A study led by University of Michigan scientists says the spread of two closely relates species of invasive mussels, the zebra and the quagga, are displacing life-supporting algae and threatening the multibillion-dollar U.S. commercial and recreational fisheries in Both Lake Michigan and Lake Huron.
By filtering out and feeding on the algae, the mussels are robbing other organisms of the food they need to survive, researchers said.
"These are astounding changes, a tremendous shifting of the very base of the food web in those lakes into a state that has not been seen in the recorded history of the lakes," said Mary Anne Evans, lead author of a paper to be published in the journal Environmental Science & Technology.
The changes are so significant and occurring so quickly, researchers say, that Great Lakes management agencies should review and revise their policies to respond more quickly.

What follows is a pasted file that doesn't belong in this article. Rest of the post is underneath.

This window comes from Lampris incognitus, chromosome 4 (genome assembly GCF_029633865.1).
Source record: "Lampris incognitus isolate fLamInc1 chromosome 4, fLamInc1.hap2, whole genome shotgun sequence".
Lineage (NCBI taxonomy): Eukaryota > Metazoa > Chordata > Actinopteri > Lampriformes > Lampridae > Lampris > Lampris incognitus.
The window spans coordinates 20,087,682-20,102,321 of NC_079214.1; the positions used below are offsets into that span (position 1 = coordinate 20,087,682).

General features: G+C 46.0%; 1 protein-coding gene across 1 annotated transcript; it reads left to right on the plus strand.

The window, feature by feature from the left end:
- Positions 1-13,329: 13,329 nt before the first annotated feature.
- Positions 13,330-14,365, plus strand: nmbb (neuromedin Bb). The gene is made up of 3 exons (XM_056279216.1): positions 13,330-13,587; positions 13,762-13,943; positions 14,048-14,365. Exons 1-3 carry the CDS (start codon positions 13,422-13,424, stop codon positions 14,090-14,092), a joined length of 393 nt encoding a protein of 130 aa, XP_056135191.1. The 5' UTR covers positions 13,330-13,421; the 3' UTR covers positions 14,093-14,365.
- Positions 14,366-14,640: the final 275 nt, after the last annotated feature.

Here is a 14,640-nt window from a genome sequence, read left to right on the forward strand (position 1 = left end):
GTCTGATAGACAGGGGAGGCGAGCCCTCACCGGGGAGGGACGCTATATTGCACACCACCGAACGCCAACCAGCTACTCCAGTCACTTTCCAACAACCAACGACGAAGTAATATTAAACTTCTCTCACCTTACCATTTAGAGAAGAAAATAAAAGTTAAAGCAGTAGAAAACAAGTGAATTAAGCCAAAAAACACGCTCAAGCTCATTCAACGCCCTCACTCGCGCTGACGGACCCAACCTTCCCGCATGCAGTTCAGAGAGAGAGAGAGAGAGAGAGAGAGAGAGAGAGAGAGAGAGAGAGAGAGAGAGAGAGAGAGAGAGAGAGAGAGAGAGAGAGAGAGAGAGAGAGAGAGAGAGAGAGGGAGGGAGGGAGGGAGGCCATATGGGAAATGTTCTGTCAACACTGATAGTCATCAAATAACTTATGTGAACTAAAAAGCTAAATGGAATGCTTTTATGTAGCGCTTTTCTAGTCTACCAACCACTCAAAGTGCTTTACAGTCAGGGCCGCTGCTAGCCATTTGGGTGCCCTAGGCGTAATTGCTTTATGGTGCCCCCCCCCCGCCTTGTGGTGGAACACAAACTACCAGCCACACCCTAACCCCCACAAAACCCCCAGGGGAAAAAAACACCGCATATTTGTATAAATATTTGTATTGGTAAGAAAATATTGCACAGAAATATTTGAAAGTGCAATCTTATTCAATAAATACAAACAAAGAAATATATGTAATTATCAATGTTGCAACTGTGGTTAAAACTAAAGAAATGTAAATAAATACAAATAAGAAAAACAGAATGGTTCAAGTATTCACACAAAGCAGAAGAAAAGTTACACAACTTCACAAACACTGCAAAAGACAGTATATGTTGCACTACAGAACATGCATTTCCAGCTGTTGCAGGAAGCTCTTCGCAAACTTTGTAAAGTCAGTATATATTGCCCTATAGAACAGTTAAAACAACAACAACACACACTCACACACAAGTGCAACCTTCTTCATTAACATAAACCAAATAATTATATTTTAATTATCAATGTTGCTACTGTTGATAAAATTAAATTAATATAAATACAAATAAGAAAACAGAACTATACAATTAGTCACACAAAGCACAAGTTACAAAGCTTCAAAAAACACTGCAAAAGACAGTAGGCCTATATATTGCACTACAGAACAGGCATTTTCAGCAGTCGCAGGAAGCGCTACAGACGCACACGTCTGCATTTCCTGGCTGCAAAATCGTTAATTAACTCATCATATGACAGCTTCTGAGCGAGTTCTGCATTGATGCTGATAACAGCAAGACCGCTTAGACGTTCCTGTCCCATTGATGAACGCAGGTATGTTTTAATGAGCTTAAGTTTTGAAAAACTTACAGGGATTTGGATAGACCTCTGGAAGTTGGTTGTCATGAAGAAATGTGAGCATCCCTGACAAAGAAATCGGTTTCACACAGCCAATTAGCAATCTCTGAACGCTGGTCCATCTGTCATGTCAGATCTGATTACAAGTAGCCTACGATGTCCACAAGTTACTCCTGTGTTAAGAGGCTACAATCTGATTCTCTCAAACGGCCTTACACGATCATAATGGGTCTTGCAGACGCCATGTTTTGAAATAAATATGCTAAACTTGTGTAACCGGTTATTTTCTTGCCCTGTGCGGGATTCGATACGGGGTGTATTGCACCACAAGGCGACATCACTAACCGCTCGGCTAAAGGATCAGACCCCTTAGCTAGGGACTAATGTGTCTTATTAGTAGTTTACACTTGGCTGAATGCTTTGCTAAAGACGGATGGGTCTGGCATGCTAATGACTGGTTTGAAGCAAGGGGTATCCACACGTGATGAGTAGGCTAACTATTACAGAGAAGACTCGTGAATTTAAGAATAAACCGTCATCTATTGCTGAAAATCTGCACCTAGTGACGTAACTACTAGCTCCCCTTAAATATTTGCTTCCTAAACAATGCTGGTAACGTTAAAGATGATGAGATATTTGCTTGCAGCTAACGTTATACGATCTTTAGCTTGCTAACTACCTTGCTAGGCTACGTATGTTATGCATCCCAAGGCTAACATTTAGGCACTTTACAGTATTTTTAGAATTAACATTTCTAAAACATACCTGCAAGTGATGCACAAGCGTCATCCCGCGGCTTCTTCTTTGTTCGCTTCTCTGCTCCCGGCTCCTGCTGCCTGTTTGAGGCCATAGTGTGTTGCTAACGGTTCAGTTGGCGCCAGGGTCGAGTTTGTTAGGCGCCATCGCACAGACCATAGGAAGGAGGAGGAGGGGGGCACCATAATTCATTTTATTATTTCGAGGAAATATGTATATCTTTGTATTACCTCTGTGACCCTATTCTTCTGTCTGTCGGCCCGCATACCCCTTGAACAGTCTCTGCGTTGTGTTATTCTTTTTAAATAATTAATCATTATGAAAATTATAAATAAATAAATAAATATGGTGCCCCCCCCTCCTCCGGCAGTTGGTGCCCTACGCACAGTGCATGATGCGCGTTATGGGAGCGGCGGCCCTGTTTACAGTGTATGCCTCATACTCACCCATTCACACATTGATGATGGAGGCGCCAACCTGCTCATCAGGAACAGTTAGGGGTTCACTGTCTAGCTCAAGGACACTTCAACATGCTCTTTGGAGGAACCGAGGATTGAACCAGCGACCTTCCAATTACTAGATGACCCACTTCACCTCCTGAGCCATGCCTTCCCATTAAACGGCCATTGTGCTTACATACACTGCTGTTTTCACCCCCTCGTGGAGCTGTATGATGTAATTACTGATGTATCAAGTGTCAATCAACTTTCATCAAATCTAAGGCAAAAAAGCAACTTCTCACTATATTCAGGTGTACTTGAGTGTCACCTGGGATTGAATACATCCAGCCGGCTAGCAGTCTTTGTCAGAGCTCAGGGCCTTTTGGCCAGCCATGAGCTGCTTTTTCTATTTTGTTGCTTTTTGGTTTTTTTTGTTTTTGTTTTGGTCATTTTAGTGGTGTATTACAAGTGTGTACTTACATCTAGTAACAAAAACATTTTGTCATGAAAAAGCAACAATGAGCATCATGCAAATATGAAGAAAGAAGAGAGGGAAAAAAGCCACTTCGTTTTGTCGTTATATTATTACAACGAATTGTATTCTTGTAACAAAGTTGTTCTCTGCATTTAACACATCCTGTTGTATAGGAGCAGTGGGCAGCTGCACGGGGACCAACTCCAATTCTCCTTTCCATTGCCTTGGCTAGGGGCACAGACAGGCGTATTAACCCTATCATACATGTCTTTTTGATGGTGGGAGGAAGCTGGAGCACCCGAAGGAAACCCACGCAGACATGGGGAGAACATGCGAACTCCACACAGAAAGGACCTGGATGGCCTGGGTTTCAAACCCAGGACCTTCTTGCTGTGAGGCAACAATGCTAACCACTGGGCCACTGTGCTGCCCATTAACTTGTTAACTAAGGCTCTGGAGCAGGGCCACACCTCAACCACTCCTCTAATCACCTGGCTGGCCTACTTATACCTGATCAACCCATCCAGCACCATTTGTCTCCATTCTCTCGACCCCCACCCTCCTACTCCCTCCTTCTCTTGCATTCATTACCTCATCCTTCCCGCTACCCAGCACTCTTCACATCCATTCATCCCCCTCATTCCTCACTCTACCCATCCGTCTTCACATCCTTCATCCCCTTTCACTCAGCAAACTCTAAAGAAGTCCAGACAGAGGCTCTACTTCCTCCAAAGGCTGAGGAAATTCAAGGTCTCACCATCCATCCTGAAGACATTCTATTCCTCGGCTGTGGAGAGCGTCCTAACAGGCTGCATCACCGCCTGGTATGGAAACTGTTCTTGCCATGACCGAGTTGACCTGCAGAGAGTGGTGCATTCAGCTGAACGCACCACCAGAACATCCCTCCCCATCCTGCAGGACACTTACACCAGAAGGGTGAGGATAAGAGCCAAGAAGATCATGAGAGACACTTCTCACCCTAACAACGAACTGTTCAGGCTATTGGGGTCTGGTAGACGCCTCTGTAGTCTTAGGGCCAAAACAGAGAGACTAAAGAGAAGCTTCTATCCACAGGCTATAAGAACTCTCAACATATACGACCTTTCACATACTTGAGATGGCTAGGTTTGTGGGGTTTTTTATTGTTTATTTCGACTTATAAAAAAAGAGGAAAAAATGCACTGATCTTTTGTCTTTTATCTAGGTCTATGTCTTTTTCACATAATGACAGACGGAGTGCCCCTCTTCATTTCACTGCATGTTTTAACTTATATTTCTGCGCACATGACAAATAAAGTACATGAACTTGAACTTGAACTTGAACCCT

"New strategies for managing the lakes are urgently needed," said researcher Donald Scavia, director of U-M's Graham Environmental Sustainability Institute.
"Ecological changes that formerly occurred over decades are now happening in just a few years, so we need to adapt our management policies to this new reality," Scavia said.
Pistorius testifies he didn't consciously pull trigger when he shot girlfriend
Google buys drone maker Titan Aerospace